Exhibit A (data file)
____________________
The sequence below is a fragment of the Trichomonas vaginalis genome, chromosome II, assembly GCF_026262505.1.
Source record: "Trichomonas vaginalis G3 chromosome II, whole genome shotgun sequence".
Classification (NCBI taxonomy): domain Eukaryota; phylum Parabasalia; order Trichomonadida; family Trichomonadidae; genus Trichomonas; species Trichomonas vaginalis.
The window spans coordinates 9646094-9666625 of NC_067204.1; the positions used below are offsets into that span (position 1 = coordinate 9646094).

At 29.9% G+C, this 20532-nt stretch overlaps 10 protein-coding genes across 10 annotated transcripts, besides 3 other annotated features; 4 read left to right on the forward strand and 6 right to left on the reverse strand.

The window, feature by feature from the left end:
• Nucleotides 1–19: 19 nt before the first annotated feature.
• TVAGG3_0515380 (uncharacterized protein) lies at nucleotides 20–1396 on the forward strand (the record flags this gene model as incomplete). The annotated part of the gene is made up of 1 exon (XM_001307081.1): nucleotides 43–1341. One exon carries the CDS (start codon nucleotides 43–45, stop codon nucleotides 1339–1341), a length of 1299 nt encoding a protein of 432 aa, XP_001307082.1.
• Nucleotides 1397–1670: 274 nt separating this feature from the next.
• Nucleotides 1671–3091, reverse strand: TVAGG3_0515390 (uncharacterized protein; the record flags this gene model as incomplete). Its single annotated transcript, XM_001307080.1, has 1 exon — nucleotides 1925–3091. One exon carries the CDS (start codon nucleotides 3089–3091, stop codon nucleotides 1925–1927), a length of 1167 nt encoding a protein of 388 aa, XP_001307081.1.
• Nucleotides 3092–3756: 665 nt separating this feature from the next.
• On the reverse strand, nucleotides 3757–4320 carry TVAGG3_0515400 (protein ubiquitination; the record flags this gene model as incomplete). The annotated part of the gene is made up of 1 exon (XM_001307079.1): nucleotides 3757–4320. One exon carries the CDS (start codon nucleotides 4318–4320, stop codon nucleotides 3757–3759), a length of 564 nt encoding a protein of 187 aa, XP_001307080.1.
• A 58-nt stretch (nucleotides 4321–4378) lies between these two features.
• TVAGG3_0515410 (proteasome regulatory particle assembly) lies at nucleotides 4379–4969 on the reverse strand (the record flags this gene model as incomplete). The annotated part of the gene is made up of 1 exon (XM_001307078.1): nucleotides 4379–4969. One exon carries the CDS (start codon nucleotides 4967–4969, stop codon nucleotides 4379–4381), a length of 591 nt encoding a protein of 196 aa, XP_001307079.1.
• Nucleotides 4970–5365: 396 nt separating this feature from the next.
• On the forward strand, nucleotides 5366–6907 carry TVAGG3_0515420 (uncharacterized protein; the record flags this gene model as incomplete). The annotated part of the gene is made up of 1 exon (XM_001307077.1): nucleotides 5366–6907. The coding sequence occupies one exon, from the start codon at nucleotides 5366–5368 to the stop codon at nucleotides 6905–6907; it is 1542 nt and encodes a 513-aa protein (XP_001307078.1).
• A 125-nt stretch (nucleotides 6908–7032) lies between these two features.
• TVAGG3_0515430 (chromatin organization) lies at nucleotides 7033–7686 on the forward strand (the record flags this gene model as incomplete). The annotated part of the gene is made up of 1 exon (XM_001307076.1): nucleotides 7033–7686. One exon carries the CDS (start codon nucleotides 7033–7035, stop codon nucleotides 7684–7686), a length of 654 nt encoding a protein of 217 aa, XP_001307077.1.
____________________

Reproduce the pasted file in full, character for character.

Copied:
The sequence below is a fragment of the Trichomonas vaginalis genome, chromosome II, assembly GCF_026262505.1.
Source record: "Trichomonas vaginalis G3 chromosome II, whole genome shotgun sequence".
Classification (NCBI taxonomy): domain Eukaryota; phylum Parabasalia; order Trichomonadida; family Trichomonadidae; genus Trichomonas; species Trichomonas vaginalis.
The window spans coordinates 9646094-9666625 of NC_067204.1; the positions used below are offsets into that span (position 1 = coordinate 9646094).

At 29.9% G+C, this 20532-nt stretch overlaps 10 protein-coding genes across 10 annotated transcripts, besides 3 other annotated features; 4 read left to right on the forward strand and 6 right to left on the reverse strand.

The window, feature by feature from the left end:
• Nucleotides 1–19: 19 nt before the first annotated feature.
• TVAGG3_0515380 (uncharacterized protein) lies at nucleotides 20–1396 on the forward strand (the record flags this gene model as incomplete). The annotated part of the gene is made up of 1 exon (XM_001307081.1): nucleotides 43–1341. One exon carries the CDS (start codon nucleotides 43–45, stop codon nucleotides 1339–1341), a length of 1299 nt encoding a protein of 432 aa, XP_001307082.1.
• Nucleotides 1397–1670: 274 nt separating this feature from the next.
• Nucleotides 1671–3091, reverse strand: TVAGG3_0515390 (uncharacterized protein; the record flags this gene model as incomplete). Its single annotated transcript, XM_001307080.1, has 1 exon — nucleotides 1925–3091. One exon carries the CDS (start codon nucleotides 3089–3091, stop codon nucleotides 1925–1927), a length of 1167 nt encoding a protein of 388 aa, XP_001307081.1.
• Nucleotides 3092–3756: 665 nt separating this feature from the next.
• On the reverse strand, nucleotides 3757–4320 carry TVAGG3_0515400 (protein ubiquitination; the record flags this gene model as incomplete). The annotated part of the gene is made up of 1 exon (XM_001307079.1): nucleotides 3757–4320. One exon carries the CDS (start codon nucleotides 4318–4320, stop codon nucleotides 3757–3759), a length of 564 nt encoding a protein of 187 aa, XP_001307080.1.
• A 58-nt stretch (nucleotides 4321–4378) lies between these two features.
• TVAGG3_0515410 (proteasome regulatory particle assembly) lies at nucleotides 4379–4969 on the reverse strand (the record flags this gene model as incomplete). The annotated part of the gene is made up of 1 exon (XM_001307078.1): nucleotides 4379–4969. One exon carries the CDS (start codon nucleotides 4967–4969, stop codon nucleotides 4379–4381), a length of 591 nt encoding a protein of 196 aa, XP_001307079.1.
• Nucleotides 4970–5365: 396 nt separating this feature from the next.
• On the forward strand, nucleotides 5366–6907 carry TVAGG3_0515420 (uncharacterized protein; the record flags this gene model as incomplete). The annotated part of the gene is made up of 1 exon (XM_001307077.1): nucleotides 5366–6907. The coding sequence occupies one exon, from the start codon at nucleotides 5366–5368 to the stop codon at nucleotides 6905–6907; it is 1542 nt and encodes a 513-aa protein (XP_001307078.1).
• A 125-nt stretch (nucleotides 6908–7032) lies between these two features.
• TVAGG3_0515430 (chromatin organization) lies at nucleotides 7033–7686 on the forward strand (the record flags this gene model as incomplete). The annotated part of the gene is made up of 1 exon (XM_001307076.1): nucleotides 7033–7686. One exon carries the CDS (start codon nucleotides 7033–7035, stop codon nucleotides 7684–7686), a length of 654 nt encoding a protein of 217 aa, XP_001307077.1.